The movie, best described as Tex Avery’s Evil Dead, is an object lesson for filmmaking hopefuls in turning $6,000 into a fun little calling card. Mixing hyped-up live action, stop-motion, green screen, and a dash of CGI, it proves how available technology has become for film-makers. The straight-to-DVD release is ridiculously loaded, with two commentaries, trailers, a making-of featurette that holds the real secret for effective discount filmmaking (hint: have lots of like-minded friends who will work for food), and a bonus CD, all for $20.

While it maintains his sense of childishly blood-splattered glee, Grimly agrees it’s not just a jump in medium, “but I think also a jump with my audience. There’s nothing very horrible, it’s done very cartoonish, even though it’s live action: the characters, a better word is like comics. And they definitely have filthy mouths, which sets that movie for an older audience.”

The children’s side still remains. He has a new collection of twisted campfire tales, Sipping Spiders Through a Straw, which Grimly described as “the most disturbing book I’ve ever made.” It’s also been the longest-gestating, taking four years to complete. Part of the problem was finding that middle ground between himself and his editor. “There’s a song in there about jumping rope with your intestines and tying your sister up with them. They wanted me to portray kids playing with guts, and maybe it’s me and I’m more demented, but I saw it all bloody and gory, and I was saying, are you kidding, you want me to do this? In another one, to the tune of Twinkle, Twinkle, Little Star, but it’s Creepy, Creepy Thing in a Jar, I did a pickled punk, and they didn’t like that. I said, what are you talking about, we’ve got bloody intestines.”

That mixture of ghoulish and childish is what has won Grimly a massive young following, but also attracts adults who find squeamish joy in his drawings. For him, the trick is that he never tries to second-guess his readers. “I don’t approach these books and say, what do other children’s book look like, or what are children looking for, or what are editors looking for. I approach these books as, OK, what do I like and how can achieve that in this book. If I approve of what I do, I think other people who are my age or older or younger will approve.”

Interview: Adrián García Bogliano on Scherzo Diabolico (2016)

Daniela Soto Vell and Francisco Barreiro in Scherzo Diabolico
Daniela Soto Vell and Francisco Barreiro in Scherzo Diabolico

There’s a running joke that Adrián García Bogliano is heading north in the Americas, and every film gets him closer to Canada. The Spanish-born director had worked on multiple low-budget films in his adopted home of Argentina before his breakout festival success, 2010’s Cold Sweat. He followed that with the supernatural Penumbra, before heading to Mexico for Here Comes the Devil, and the US with werewolf thriller Late Phases. For his latest, rather than heading to the great white north, takes him back to Mexico, where Arran (Francisco Barreiro, Here Comes the Devil, We Are What We Are) kidnaps a teenage girl. However, his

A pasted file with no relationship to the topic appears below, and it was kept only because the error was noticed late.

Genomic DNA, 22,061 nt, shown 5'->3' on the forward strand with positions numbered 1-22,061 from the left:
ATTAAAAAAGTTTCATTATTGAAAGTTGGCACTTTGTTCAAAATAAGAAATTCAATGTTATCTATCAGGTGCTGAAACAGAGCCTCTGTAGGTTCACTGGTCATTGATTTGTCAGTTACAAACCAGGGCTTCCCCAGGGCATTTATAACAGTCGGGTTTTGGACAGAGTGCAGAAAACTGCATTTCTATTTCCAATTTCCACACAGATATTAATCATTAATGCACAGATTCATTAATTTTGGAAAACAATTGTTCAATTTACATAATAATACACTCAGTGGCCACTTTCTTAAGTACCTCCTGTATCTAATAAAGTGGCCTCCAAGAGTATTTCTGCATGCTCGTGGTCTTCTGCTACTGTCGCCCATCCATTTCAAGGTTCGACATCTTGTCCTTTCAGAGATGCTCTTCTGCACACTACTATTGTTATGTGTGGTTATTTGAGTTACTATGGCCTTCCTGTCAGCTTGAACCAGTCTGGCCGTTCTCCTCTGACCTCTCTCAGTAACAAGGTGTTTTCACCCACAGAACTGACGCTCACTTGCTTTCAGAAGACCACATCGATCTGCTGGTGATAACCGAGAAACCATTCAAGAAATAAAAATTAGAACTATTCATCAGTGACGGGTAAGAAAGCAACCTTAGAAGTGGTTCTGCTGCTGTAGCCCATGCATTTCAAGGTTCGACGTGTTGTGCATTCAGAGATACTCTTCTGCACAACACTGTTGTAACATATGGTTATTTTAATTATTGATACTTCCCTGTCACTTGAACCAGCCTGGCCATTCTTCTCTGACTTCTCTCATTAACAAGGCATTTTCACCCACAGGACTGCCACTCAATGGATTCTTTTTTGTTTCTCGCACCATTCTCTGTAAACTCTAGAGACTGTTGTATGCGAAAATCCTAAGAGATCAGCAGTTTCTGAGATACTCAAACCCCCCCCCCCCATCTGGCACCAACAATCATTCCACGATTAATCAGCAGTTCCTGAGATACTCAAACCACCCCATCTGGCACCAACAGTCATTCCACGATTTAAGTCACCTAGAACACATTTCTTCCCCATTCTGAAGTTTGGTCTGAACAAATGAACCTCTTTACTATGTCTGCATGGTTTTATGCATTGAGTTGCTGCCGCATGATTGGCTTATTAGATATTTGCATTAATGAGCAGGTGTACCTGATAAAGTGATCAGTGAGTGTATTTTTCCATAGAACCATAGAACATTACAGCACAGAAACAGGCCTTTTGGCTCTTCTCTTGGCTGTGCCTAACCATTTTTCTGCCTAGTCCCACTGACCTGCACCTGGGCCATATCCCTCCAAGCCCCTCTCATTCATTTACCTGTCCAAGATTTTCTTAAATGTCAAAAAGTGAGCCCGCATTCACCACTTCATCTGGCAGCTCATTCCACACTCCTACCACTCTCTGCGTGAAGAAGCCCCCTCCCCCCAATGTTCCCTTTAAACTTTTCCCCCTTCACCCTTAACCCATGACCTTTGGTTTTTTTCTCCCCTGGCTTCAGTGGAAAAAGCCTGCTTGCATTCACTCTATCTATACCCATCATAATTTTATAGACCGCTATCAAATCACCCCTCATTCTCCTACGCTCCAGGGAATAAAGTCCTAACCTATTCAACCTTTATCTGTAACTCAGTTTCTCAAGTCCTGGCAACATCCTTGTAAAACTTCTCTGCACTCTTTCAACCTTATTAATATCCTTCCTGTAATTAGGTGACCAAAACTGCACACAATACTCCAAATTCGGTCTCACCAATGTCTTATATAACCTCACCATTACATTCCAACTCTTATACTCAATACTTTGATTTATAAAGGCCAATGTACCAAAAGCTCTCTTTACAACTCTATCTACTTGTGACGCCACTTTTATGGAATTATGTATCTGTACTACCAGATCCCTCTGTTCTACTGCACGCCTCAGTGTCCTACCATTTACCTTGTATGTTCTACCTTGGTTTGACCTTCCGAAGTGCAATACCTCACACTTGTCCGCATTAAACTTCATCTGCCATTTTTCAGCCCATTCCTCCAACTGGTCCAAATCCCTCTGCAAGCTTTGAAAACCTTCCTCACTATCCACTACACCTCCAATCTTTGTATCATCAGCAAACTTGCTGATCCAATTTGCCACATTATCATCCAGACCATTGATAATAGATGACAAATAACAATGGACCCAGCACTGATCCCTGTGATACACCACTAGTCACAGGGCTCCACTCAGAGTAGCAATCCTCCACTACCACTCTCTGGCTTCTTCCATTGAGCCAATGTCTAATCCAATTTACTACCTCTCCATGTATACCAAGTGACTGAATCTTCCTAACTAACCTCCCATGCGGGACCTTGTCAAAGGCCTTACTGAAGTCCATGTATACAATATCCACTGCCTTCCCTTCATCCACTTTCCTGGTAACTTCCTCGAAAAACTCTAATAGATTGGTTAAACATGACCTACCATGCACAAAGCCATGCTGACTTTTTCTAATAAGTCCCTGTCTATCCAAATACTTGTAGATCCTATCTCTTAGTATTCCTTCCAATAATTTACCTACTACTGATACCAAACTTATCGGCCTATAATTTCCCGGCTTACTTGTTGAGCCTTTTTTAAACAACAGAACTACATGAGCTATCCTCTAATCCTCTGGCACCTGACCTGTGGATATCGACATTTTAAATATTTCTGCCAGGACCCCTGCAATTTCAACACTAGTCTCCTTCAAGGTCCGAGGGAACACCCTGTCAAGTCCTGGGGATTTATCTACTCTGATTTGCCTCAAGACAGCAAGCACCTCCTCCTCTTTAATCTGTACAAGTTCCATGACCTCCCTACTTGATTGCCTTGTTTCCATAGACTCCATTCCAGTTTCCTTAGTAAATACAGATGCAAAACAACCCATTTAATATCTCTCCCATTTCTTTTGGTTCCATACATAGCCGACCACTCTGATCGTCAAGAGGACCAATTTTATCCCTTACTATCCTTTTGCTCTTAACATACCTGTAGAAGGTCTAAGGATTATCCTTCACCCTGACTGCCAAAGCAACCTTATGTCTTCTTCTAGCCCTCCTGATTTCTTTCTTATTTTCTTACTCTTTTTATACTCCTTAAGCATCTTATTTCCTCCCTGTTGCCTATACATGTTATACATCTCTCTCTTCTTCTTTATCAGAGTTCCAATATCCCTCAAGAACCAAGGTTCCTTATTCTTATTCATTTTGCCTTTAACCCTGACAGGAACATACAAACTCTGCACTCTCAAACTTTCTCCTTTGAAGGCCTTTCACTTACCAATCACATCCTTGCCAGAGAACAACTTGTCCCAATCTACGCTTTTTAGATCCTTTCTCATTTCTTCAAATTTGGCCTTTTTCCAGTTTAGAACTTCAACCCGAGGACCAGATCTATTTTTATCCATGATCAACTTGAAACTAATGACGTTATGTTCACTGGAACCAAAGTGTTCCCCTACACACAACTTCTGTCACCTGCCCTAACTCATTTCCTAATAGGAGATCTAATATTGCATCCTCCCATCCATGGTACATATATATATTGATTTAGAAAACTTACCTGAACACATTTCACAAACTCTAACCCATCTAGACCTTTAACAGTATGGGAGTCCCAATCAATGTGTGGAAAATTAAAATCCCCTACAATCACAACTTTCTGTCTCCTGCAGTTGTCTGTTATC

(A version of this interview previously appeared at

Richard Whittaker: So far, you’ve directed films in Argentina, Costa Rico, Mexico, and the US. What’s the difference between working in those different countries?

Adrián García Bogliano: There are so, so many differences A lot of things in common, but I think that the biggest differences, industrywise, in terms of how actors approach tha metarila, in the United States I think the actors are a lot more used to working in cinema. So it’s easier for them to do movies, but at the same time I think that they risk less than Latin American actors do. I think that’s something that Francisco is very good at. He really risks a lot. You see that he;s putting a lot intyo everything that he does, and I think that American actors tend to be safe. Also, the difference in terms of how to make a horror movie there and here, is that I think that Americans are maybe a little too self-aware. Which is good in some things, because I think that they have a lot more perspective on the history of horror and where they are standing. Where the Latin Americans, we don’t have a lot of history of horror. Mexico is probably the country with a bigger tradition, but many of those horror films that were produced here are very difficult to see. So people are not really aware of the tradition of horror in Latin America, so you have to make the rules while you do the films. That gives you some freedom that, when you come from a very specific tradition, I think you don’t have.

RW I was talking to Paulo Biscaia Filho about his new film Virgin Cheerleaders in Chains, and as a Brazilian, he’s got Coffin Joe and that’s it. There isn’t the tradition, so while there are Brazilian horror directors coming through, they’re feeling their way.

AGB: Absolutely, absolutely. When we released Cold Sweat in Argentina, it was the first release for an Argentinian horror film in 50 years. It was scary to have to full that void.

Continue reading Interview: Adrián García Bogliano on Scherzo Diabolico (2016)